Job Title: Design/Construction Project Manager
Type of Company: My company helps non-profits plan for and undertake construction projects. We work as direct representatives of owners who are typically unfamiliar with the design and construction process, and need help with making good decisions and making sure the project stays on budget and on schedule.
Education: BS in Architecture, University of Virginia Master in Architecture, Harvard Graduate School of Design
Previous Experience: After college, I started as a design intern for a small business that did mostly churches. I later worked in an office that did very high end, modern residences. After graduate school I worked for several offices that did large institutional work, mostly for the transit system, the state court system, and for colleges and universities.
Job Tasks: I work with non-profits who are undertaking design and construction projects. My current project include:
My typical day consists of:
Best and Worst Parts of the Job: The best part of my job is when I am able to create a team of really great people who care as much as I do about a client's project, and they all do a great job. An example would be: finding an architect, a landscape contractor, and a naturalist who all want to work on a natural playground that will serve a group of very low income children who rarely get much exposure to nature. AND to do it with just a very little bit of money!
The worst part of my job is when I have too many projects going all at once and I need to be at a lot of evening meetings which take me away from my family.
1. Learn at least one part of the design/construction world really well before you try this job. If you really understand one part of the work, it will give you a framework for understanding how the other parts work. In my case, I worked as an architect for many years before going to work in this job. Now when I hire an architect, I really understand what is important to them. It helps me help them do their best job for the client.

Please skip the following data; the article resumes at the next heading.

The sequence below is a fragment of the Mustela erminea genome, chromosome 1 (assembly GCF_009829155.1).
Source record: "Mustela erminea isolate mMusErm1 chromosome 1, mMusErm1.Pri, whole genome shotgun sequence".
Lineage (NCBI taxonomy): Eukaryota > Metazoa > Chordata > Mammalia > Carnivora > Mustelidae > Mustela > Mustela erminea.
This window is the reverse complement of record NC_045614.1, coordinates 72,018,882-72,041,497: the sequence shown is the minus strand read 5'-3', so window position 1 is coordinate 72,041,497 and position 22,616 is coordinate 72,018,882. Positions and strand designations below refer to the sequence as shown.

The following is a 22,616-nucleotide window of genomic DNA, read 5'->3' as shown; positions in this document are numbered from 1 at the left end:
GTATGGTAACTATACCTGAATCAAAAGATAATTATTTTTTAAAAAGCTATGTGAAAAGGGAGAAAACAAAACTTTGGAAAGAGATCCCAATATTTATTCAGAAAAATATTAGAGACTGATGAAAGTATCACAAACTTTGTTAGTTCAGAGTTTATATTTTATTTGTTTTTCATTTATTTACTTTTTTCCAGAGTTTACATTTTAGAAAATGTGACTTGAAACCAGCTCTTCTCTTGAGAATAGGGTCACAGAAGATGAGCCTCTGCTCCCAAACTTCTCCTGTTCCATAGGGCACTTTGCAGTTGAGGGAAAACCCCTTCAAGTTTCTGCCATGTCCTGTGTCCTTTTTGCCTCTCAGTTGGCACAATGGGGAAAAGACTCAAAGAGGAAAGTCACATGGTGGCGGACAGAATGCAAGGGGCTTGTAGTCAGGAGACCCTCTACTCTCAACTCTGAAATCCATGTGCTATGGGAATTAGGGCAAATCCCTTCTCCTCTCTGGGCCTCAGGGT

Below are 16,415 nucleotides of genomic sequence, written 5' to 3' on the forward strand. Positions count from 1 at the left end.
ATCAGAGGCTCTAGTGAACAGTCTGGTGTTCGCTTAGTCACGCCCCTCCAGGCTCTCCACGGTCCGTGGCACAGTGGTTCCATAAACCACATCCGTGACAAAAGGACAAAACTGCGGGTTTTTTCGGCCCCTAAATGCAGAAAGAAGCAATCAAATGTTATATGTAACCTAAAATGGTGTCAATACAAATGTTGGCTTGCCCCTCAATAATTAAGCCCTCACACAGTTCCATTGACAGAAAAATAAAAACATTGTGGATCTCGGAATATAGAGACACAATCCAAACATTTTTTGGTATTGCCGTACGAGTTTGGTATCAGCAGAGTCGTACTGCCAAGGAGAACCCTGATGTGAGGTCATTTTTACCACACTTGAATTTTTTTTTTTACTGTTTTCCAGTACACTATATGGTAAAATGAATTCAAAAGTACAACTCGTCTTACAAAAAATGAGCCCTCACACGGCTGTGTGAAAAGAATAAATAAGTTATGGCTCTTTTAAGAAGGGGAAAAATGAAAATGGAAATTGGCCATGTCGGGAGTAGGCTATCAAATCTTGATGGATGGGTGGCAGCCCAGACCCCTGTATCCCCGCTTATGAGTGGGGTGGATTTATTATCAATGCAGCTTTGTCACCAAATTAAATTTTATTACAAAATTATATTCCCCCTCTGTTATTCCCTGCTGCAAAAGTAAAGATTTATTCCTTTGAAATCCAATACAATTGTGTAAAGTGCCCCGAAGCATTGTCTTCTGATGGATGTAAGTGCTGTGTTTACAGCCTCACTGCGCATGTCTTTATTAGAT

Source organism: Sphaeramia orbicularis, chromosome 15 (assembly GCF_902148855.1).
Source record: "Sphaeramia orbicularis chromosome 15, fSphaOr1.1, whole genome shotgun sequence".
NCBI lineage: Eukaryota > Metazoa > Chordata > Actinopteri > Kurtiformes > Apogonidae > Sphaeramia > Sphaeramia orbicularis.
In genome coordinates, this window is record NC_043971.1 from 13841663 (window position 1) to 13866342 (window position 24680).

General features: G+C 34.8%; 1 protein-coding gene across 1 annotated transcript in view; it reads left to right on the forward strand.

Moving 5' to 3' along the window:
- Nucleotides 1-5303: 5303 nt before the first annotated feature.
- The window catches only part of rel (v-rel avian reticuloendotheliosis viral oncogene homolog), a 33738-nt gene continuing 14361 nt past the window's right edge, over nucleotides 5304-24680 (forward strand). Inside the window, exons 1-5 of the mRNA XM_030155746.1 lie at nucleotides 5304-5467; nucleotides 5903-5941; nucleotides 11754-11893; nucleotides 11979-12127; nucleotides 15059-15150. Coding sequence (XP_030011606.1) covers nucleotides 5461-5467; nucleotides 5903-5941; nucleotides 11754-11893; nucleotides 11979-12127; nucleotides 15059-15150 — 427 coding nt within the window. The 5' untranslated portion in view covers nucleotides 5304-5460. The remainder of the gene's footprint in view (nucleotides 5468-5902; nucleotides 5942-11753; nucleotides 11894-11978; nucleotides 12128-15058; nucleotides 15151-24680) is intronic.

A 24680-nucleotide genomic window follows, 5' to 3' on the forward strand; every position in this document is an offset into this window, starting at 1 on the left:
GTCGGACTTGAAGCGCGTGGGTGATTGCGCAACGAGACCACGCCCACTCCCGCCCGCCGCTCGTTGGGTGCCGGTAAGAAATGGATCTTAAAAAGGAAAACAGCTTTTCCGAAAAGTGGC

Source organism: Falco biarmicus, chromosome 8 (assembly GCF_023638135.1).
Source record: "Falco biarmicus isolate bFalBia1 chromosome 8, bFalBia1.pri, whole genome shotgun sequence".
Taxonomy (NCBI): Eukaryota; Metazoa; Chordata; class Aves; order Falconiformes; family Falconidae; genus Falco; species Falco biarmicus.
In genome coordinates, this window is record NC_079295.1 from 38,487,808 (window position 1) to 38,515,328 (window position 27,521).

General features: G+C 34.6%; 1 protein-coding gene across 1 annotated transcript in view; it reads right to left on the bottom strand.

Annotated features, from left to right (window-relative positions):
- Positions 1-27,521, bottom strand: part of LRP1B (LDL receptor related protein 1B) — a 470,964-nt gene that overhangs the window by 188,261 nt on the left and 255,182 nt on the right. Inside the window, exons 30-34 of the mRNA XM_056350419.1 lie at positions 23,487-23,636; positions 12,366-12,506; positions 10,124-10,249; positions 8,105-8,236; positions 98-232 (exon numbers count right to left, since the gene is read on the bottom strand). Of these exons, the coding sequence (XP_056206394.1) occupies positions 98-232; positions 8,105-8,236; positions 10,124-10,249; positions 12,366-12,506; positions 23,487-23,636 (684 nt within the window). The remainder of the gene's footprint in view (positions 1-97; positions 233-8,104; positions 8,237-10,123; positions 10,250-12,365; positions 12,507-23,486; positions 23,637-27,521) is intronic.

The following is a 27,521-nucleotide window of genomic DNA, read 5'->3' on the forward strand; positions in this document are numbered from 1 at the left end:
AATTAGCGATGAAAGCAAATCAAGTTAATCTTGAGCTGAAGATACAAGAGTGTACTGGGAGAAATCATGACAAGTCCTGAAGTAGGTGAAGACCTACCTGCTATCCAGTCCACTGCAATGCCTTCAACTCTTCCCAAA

2. Be respectful of everyone involved in a project and figure out what motivates them. Remember that every member of the team is bringing something important to the project and you want them all to do their best work.
3. Don't be afraid to ask questions in public: it makes everyone else comfortable asking questions, including the client and supposed experts.
Additional Thoughts: I think this is a great job for someone who has already been an architect or a contractor, but always felt that they were interested in something more than the typical boundaries of the work. To do this job you must believe passionately that a group of people, working well together, will always do a better job than a single individual telling everyone else what to do.
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